Full Paper: Strengthening Math Skills of Incoming Engineering Freshmen through a Bridge Program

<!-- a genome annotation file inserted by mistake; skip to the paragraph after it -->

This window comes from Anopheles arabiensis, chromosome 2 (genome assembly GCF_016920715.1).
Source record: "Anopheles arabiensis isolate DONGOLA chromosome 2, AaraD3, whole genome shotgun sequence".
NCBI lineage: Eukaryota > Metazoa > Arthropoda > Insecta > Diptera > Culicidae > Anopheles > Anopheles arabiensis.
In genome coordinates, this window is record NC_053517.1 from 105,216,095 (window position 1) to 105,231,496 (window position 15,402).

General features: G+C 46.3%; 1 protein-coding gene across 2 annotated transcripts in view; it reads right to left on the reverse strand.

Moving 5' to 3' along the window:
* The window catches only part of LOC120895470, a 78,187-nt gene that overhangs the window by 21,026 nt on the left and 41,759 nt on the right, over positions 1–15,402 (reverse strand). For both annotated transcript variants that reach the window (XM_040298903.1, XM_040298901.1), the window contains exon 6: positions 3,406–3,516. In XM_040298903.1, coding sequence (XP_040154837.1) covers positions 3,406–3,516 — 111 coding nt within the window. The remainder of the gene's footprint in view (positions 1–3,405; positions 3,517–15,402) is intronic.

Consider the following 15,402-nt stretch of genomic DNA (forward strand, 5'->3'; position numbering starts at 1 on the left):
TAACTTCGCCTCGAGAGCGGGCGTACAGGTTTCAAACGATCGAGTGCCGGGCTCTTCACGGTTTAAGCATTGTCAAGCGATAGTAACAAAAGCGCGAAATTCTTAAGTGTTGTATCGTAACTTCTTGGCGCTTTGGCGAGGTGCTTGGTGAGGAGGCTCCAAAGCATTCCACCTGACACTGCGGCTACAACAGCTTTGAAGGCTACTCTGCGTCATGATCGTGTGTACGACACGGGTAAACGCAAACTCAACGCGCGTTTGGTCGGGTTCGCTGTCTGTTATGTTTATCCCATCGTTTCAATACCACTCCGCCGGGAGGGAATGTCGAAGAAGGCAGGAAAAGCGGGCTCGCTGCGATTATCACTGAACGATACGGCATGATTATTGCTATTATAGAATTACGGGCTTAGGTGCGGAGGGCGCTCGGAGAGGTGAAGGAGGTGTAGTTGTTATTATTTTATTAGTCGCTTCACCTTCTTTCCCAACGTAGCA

Fifty female first-generation incoming engineering students attended a summer bridge program at Texas A&M University in 2018 with a significant focus on improving math skills. As part of the program, all students took a no-credit supplemental math course that was designed to strengthen math skills and ease the transition to university-level math and engineering courses from high school. The designers and instructors of this course took an approach that worked to draw connections between math concepts. Instead of simply reviewing concepts or putting the students through a “drill-and-kill” bootcamp, participants worked together to forge understandings of fundamental mathematical concepts. An emphasis was placed on understanding mathematics as a system of ideas, rather than a set of rules that all had their own narrow application. In addition, students were asked to partake in several metacognitive exercises to examine how they learn and think about math and question if their assumptions about mathematics and the practice of mathematics were valid. Participants met with instructors for 2 hours each day, 5 days per week, and instruction was supplemented with small-group practice sessions (4-5 students) that were led by current engineering students at Texas A&M. As a result of the four-week course, many students saw significant gains in their math placement exam score, which is used to determine first-semester math course placement. This paper will discuss these outcomes and will also examine the performance of participants during their first semester in the College of Engineering.
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